The Scene is massive and essentially unstoppable.  It operates under heavily-codified rules which are rigidly self-enforced and govern everything from acceptable quality standards and the precise method of naming released files to forbidding the posting of duplicate releases of the same content someone has already released.  Among the only exceptions to the non-duplication rule is when releases are offered at different resolutions, for instance a full 720p release compared to a compressed HDTV file of a lower resolution and size, and when there is a specific and declared problem with the original release on the warez scene it will be “nuked” and a corrected, “PROPER”, duplicate release will be allowed to replace the original file on the Topsites.

Competition exists among pirates to be the first to correctly steal and release, and bragging rights are obtained by the pirate (or piracy group) through writing their name as the very last word of the pirated file’s name.  Typically, bragging rights are the only thing The Scene pirates seek, all trying to earn a reputation as the best and fastest content pirates/Topsite on the planet.  Piracy, like most crimes of theft, is a crime of opportunity and demand.  In particular, if there is no demand for the stolen good/content, there is very little incentive to steal for the would-be thief/pirate.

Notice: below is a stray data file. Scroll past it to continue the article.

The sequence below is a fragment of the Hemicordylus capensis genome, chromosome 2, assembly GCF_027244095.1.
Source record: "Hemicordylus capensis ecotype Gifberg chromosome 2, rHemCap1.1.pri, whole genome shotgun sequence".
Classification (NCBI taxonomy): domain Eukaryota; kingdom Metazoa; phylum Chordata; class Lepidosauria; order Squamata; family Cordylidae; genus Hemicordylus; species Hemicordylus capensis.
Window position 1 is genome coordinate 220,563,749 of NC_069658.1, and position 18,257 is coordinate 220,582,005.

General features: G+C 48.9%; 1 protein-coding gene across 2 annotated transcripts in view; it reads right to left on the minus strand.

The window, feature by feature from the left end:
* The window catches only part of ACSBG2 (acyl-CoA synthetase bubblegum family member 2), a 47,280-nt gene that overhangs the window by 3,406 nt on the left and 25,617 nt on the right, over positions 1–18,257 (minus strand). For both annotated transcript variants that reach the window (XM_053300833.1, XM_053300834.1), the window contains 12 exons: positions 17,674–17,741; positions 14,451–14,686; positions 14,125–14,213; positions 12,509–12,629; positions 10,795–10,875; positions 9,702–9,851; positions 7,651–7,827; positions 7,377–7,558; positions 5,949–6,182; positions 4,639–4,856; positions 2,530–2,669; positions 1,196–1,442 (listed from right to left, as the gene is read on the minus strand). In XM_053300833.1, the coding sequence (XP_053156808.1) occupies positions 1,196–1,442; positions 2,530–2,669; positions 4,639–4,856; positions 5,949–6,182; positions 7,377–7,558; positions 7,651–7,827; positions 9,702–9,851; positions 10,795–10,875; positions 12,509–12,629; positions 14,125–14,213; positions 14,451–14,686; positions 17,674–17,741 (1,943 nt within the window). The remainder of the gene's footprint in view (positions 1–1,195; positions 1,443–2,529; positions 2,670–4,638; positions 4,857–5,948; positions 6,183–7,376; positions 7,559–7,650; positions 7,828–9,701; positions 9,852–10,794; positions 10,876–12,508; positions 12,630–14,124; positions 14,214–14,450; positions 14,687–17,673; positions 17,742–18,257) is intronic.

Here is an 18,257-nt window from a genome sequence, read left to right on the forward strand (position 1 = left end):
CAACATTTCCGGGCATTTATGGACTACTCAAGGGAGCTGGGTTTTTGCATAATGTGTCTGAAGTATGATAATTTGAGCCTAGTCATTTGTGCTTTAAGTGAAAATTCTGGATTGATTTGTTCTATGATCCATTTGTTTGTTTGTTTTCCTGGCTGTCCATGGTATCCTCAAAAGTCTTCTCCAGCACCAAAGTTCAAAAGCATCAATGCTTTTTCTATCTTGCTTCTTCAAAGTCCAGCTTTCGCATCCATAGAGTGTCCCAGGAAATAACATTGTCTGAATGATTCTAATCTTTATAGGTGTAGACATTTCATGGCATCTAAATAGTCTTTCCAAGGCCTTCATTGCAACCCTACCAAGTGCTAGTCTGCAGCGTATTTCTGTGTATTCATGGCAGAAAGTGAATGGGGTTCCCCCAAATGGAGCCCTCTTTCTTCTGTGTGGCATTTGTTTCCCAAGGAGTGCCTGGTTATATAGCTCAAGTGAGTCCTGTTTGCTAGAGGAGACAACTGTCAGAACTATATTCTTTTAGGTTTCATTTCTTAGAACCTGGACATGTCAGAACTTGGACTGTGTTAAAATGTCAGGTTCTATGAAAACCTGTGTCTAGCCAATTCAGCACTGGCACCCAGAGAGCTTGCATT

Special websites aggregate almost everything released by The Scene, categorized by content type, so users can download from the content pirates with a simple mouse click.  Point, Click, and Steal convenience for anyone who wants to download the pirated release.  It is from these aggregate websites that download numbers can be obtained.  For every download from an aggregate site, the number of downloads further “downstream” from the Topsites increase exponentially.  Every “hit”, or download, on just one popular aggregate site is typically worth at least 50 downloads via P2P and direct download sites, and usually well over 100 downloads “downstream” per hit.